Skip to main content

Curator of a Botanical Garden

Curator of a Botanical Garden

The curator of a botanical garden is the person who oversees the operation of the entire facility. He or she is involved in all aspects, including collection, preservation, and education. The successful curator of a botanical garden will have the opportunity to develop major plant collections. Unique plant collections may be obtained through plant expeditions or by exchanges with other botanical institutions and collectors. Field collecting is encouraged and the curator must have travel flexibility. A curator will interact with a talented staff and will meet interesting colleagues from many perspectives.

The curator is responsible for the maintenance, development, and control of all collections, including living collections and herbarium and spirit-preserved collections. The curator is also responsible for periodic review and maintenance of garden design in the context of an overall plan. Specific duties include:

  • overseeing periodic review of live plants for damage or disease and general health, taking appropriate measures for improved health
  • overseeing periodic inventories to assess losses as well as to guide new acquisitions
  • overseeing periodic review of plant labels and making needed repairs or replacements
  • maintaining databases for all plant accessions , preferably linking both preserved and living collections
  • reviewing the development of the garden facilities both to assure the well-being of the collections and to plan for growth
  • periodically reviewing the health of herbarium collections, guarding against damage by insects
  • seeing that loans of specimens to and from institutions are handled in a professional manner
  • periodically checking specimens preserved in spirits for loss of fluid, topping vials when necessary
  • interacting with the garden director and administrative staff to assure adequate staffing and resources for collections management.

The curator is expected to work among both spirit- and herbarium-pre-served specimens as well as inside greenhouses and on the grounds and should be able to lift fifty pounds.

The successful curator must demonstrate a love of living plants, plant collections, and people, as well as have expertise in living and preserved collections management. Computer skills in database management, word processing, and grounds collections management through computer-aided programs are required. A master's degree in the organismal plant sciences is preferred, with emphasis on both botany and horticulture. Salary range is commensurate with experience. Salary advancement is accomplishment-based with annual reviews.

see also Botanical Gardens and Arboreta; Curator of an Herbarium; Herbaria.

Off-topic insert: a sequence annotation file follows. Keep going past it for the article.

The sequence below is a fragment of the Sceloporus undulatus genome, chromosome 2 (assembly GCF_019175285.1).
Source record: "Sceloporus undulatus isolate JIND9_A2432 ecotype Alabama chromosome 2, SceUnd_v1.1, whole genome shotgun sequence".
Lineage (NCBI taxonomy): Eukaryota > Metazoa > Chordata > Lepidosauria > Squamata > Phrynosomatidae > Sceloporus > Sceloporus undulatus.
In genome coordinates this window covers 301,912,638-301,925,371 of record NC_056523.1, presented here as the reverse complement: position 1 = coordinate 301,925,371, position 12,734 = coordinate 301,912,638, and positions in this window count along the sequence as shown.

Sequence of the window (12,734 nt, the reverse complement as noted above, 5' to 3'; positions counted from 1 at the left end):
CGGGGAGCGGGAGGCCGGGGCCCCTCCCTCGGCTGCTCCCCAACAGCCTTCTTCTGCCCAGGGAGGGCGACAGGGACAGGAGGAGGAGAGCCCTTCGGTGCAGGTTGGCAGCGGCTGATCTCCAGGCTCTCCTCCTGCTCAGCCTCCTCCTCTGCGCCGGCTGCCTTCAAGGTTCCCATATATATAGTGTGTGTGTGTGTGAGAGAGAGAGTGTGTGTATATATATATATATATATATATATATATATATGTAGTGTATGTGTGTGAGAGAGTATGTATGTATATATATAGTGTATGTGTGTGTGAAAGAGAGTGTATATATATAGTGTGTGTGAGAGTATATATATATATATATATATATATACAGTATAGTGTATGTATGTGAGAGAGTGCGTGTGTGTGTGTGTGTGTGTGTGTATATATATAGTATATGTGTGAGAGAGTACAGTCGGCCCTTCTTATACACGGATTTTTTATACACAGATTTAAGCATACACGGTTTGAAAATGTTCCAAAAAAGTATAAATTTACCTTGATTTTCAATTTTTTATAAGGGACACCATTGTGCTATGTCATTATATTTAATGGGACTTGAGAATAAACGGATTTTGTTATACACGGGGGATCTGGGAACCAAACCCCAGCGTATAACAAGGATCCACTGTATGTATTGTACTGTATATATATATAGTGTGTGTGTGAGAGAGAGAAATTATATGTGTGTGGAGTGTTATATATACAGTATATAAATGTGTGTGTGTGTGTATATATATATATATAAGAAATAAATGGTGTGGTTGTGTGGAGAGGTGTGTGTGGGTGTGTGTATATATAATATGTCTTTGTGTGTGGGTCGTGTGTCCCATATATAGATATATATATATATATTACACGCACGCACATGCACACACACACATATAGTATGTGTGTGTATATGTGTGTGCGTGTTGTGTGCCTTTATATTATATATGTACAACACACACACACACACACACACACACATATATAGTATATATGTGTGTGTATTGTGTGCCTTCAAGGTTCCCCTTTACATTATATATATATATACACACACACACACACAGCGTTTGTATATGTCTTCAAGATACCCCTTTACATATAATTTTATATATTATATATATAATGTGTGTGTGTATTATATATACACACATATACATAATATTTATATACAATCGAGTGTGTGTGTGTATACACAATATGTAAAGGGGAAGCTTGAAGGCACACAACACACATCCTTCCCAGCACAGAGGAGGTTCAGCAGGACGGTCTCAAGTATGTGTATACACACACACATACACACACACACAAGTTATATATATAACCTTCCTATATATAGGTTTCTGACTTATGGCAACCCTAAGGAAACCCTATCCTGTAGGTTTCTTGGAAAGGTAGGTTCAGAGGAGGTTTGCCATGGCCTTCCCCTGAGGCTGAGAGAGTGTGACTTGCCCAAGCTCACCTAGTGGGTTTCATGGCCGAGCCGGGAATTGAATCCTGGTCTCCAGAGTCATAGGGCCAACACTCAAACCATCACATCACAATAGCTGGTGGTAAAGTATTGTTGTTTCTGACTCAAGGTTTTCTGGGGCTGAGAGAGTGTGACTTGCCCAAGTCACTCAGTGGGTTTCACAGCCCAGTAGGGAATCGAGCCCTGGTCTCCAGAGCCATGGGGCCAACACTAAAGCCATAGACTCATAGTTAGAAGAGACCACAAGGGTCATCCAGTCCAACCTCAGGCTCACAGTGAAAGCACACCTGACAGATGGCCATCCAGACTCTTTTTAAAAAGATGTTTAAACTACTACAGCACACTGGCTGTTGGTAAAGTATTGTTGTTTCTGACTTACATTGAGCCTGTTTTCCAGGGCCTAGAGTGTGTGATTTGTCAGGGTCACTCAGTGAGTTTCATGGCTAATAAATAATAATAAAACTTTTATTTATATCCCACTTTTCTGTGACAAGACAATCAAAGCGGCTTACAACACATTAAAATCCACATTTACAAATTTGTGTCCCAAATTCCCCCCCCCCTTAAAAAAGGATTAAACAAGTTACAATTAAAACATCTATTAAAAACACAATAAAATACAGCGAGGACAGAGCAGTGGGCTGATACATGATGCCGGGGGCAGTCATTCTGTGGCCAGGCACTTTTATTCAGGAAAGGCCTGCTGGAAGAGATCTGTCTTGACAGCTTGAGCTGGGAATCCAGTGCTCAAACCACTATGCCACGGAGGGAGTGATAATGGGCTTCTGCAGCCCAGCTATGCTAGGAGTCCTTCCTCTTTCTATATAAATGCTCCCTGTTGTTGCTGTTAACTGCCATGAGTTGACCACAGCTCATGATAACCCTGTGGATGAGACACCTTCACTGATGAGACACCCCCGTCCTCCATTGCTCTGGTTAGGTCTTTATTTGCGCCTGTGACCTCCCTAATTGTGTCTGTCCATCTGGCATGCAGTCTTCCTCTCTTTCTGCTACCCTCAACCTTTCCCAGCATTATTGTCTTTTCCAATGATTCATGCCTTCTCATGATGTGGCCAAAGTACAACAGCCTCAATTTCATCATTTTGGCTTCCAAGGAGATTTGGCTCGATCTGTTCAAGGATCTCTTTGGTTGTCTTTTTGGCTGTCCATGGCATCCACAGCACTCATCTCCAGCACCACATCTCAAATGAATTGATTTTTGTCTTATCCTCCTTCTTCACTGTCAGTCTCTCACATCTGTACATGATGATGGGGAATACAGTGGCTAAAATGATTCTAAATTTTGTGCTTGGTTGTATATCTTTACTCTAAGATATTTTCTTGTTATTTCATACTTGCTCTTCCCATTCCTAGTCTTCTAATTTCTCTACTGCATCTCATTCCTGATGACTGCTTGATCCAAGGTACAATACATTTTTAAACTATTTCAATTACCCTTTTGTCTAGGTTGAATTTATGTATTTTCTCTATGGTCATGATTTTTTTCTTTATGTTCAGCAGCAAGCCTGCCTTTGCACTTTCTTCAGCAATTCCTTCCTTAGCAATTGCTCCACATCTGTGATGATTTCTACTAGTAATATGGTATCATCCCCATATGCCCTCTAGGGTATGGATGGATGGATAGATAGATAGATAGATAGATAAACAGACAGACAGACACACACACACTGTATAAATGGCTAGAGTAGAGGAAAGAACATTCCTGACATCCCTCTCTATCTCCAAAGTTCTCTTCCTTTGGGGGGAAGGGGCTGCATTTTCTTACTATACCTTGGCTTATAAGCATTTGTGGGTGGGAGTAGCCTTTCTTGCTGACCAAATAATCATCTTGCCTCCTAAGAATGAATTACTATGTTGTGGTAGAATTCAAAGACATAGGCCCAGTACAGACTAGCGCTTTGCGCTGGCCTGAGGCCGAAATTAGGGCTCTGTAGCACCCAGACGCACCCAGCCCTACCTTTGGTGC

Margaret D. Lowman

Cite this article
Pick a style below, and copy the text for your bibliography.

  • MLA
  • Chicago
  • APA

"Curator of a Botanical Garden." Plant Sciences. . Encyclopedia.com. 24 Nov. 2018 <https://www.encyclopedia.com>.

"Curator of a Botanical Garden." Plant Sciences. . Encyclopedia.com. (November 24, 2018). https://www.encyclopedia.com/science/news-wires-white-papers-and-books/curator-botanical-garden

"Curator of a Botanical Garden." Plant Sciences. . Retrieved November 24, 2018 from Encyclopedia.com: https://www.encyclopedia.com/science/news-wires-white-papers-and-books/curator-botanical-garden

Learn more about citation styles

Citation styles

Encyclopedia.com gives you the ability to cite reference entries and articles according to common styles from the Modern Language Association (MLA), The Chicago Manual of Style, and the American Psychological Association (APA).

Within the “Cite this article” tool, pick a style to see how all available information looks when formatted according to that style. Then, copy and paste the text into your bibliography or works cited list.

Because each style has its own formatting nuances that evolve over time and not all information is available for every reference entry or article, Encyclopedia.com cannot guarantee each citation it generates. Therefore, it’s best to use Encyclopedia.com citations as a starting point before checking the style against your school or publication’s requirements and the most-recent information available at these sites:

Modern Language Association

http://www.mla.org/style

The Chicago Manual of Style

http://www.chicagomanualofstyle.org/tools_citationguide.html

American Psychological Association

http://apastyle.apa.org/

Notes:
  • Most online reference entries and articles do not have page numbers. Therefore, that information is unavailable for most Encyclopedia.com content. However, the date of retrieval is often important. Refer to each style’s convention regarding the best way to format page numbers and retrieval dates.
  • In addition to the MLA, Chicago, and APA styles, your school, university, publication, or institution may have its own requirements for citations. Therefore, be sure to refer to those guidelines when editing your bibliography or works cited list.